Study reveals ‘true catch’ of global fishing

Tens of millions more tonnes of fish have been taken from the seas than are recorded in official statistics, suggests a huge and controversial project aiming to estimate the ‘true catch’ of the world’s fishing industry.

The work is detailed in a paper in Nature Communications by fisheries researchers Daniel Pauly and Dirk Zeller of the University of British Columbia in Vancouver, and it builds on a decade-long project that has drawn in hundreds of researchers from around the world.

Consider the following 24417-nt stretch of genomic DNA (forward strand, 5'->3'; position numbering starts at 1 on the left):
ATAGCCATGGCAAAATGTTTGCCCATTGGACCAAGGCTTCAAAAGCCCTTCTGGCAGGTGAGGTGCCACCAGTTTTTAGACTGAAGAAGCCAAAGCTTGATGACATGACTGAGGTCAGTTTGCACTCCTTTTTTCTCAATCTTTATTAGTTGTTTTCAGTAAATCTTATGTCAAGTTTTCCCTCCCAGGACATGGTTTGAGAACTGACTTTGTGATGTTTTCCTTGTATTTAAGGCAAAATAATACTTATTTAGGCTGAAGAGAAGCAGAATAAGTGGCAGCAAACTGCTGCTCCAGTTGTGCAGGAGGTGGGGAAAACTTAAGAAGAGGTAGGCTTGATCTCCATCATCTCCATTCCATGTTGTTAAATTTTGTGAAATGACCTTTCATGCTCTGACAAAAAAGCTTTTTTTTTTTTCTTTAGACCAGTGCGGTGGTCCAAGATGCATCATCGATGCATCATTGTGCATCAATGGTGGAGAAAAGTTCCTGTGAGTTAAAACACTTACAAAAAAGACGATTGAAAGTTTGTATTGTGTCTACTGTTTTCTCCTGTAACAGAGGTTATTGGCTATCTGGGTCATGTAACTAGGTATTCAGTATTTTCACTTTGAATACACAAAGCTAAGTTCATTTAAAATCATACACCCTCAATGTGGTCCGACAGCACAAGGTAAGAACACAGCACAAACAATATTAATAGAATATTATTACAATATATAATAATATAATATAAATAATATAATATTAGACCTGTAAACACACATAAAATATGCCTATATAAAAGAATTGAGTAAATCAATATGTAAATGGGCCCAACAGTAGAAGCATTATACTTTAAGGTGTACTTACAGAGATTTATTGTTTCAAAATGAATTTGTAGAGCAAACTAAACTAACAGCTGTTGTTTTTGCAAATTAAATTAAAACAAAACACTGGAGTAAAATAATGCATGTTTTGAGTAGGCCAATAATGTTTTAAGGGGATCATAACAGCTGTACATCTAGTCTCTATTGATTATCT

According to Pauly and Zeller, global fisheries catches hit a peak of 130 million tonnes a year in 1996, and they have been declining strongly since then. This is substantially higher than the data collected by the Food and Agriculture Organization of the United Nations (FAO), which report that catches reached 86 million tonnes in 1996 and have fallen only slightly.

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